Thin films of copper indium disulphide and zinc-based buffer layers for application in photovoltaic devices

Johnston, David (2005) Thin films of copper indium disulphide and zinc-based buffer layers for application in photovoltaic devices. Doctoral thesis, Northumbria University.

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Thin films of copper indium disulphide and zinc sulphide were fabricated, for use as absorber and window layers respectively for photovoltaic devices. The copper indium disulphide was produced in two stages. In the first stage, a copper indium alloy was produced on molybdenum-coated glass substrates by sputtering from metallic targets. A number of slides were placed together on each platten, giving a total area for deposition of approx. 100 cm2. A rotating turntable allowed a large number of very thin layers of copper and indium to be deposited alternately,
resulting in very good mixing to form the alloy. A range of powers were applied to the copper and indium targets, to produce films of different compositions, including stoichiometric, copper-rich and indium-rich material. Rutherford backscattering analysis showed a high degree of compositional uniformity, both over the area of the deposited film, and with depth through the film.
Three different methods were used to convert the copper indium alloy to copper indium disulphide. The first method involved evaporation of sulphur inside a graphite box, in which the substrate (with a copper indium precursor film) was enclosed. The sulphur diffused to fill the enclosed space, thus eliminating the limitations of line-of-sight evaporation. A strip heater was used in the initial experiments. Subsequently, a tube furnace was used to provide a more uniform and stable temperature. This allowed substrates up to 25 mm x 25 mm to be used. Temperatures up to 450C were used. X-ray diffraction showed essentially
complete conversion to copper indium disulphide for films heated to 400C for 40 minutes. This relatively low temperature allowed soda-lime glass, rather than borosilicate glass, to be used for the substrates. Both uniformity and adhesion to the substrate were good.
The second method also involved heating sulphur in the tube furnace to produce vapour. The size of the substrates used was as above - 25 mm x 25 mm. In this case, the sulphur vapour was transported over the substrates in a flowing argon stream. This provided an alternative mechanism for overcoming line-of-sight limitations. A similar range of temperatures was used, again allowing soda-lime glass to be used. X-ray diffraction again showed essentially complete conversion to copper indium disulphide for films heated to 400C for 40 minutes. Adhesion to the substrate was good. Uniformity was good, though less so than for material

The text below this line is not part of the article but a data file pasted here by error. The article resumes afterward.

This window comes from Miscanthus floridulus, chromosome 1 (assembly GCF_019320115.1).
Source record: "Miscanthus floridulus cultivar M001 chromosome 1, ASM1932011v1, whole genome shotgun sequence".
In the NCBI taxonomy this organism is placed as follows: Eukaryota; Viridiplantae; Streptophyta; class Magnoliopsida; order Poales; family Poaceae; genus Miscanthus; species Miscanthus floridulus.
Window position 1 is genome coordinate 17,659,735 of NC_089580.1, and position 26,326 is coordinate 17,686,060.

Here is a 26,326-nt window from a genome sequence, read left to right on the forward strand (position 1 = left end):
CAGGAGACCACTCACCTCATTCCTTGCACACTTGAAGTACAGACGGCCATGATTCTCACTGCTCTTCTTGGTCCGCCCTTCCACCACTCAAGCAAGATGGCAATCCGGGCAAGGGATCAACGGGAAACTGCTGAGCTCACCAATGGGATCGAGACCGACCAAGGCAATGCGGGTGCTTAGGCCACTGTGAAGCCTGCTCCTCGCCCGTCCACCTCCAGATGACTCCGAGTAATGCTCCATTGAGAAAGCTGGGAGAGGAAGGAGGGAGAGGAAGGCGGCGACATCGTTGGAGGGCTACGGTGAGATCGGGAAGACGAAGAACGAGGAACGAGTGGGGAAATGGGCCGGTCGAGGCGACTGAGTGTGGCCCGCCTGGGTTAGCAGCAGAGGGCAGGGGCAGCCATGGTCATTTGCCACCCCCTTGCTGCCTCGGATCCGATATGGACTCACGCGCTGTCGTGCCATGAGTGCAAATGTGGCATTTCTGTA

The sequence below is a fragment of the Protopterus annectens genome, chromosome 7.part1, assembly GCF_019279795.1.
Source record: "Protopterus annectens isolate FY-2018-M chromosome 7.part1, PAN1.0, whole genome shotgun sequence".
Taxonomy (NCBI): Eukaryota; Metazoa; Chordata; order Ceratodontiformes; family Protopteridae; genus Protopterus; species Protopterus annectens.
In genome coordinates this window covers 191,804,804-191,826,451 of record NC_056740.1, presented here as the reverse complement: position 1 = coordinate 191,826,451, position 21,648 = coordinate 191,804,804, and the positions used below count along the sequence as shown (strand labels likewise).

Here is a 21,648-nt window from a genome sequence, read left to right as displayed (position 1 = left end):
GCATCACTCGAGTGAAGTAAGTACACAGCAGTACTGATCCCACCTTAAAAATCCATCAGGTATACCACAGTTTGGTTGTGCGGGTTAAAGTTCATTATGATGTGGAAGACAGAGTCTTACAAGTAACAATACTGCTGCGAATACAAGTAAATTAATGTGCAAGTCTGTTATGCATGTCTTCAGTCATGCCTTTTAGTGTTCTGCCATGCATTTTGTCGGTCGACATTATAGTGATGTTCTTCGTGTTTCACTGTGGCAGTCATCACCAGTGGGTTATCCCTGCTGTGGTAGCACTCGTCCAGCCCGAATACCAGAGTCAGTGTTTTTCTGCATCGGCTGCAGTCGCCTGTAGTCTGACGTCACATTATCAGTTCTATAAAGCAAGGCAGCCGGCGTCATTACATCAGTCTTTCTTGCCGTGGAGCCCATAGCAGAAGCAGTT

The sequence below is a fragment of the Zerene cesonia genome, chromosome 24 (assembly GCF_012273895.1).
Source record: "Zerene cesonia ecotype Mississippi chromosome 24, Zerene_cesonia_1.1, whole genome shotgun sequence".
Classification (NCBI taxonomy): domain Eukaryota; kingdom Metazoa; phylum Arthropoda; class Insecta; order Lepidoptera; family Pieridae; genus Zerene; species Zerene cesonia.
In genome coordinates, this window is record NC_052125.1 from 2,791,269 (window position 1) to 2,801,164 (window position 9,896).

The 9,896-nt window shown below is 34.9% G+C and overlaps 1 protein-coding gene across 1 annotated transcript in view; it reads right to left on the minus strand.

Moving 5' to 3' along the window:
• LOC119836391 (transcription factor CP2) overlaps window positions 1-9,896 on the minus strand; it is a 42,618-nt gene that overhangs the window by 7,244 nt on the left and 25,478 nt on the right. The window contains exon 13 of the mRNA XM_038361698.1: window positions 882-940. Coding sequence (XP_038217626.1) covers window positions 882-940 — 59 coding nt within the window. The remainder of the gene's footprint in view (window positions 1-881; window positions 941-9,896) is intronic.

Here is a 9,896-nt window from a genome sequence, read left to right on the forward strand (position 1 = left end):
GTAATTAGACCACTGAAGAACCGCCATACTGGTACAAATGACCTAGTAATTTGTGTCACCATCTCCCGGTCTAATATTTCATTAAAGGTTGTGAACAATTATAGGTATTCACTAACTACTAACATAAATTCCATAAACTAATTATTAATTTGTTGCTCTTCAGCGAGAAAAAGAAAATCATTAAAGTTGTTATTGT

produced using the graphite box.
A third method involved electrolytic conversion using a sulphur-containing solution. Both water and ethanediol were used as solvents. X-ray diffraction of films produced using water as a solvent showed a high degree of conversion to
copper indium disulphide. However, uniformity and adhesion were poor. Films produced with ethanediol as a solvent had improved uniformity and adhesion, but showed only partial conversion to copper indium disulphide. This was improved,
to some extent, by a subsequent anneal in vacuum at 400C for 30 minutes.
Zinc sulphide was produced by chemical bath deposition. Tri-sodium citrate was used as a complementary complexing agent, as a non-hazardous substitute for hydrazine hydrate, which had been used in previous work. The films produced
showed high optical transmittance (~ 90 %) over the wavelength range longer than 330 nm. They had good uniformity and adhesion to the substrate. Inclusion
of aluminium compounds in the deposition solution, in combination with a postdeposition anneal in vacuum at temperatures up to 400C, resulted in a significant
reduction in the resistivity of the films (~ 1 ohm for a 1cm2 device).
Partially-completed devices, consisting of copper indium disulphide and zinc sulphide layers, were sent to Sri Venkateswara University, Tirupati, India, where zinc oxide layers were added, to form complete photovoltaic devices. Voltage-current characteristics showed open circuit voltages of 300 to 400 mV and short circuit current densities of approx. 10 mAcm-2. The corresponding fill factor was 0.4.

Item Type: Thesis (Doctoral)
Additional Information: Thesis digitised by the British Library e-thesis online service, EThOS.
Subjects: F200 Materials Science
H600 Electronic and Electrical Engineering
Department: University Services > Graduate School > Doctor of Philosophy
Depositing User: Ellen Cole
Date Deposited: 25 Oct 2019 15:34
Last Modified: 25 Oct 2019 16:02

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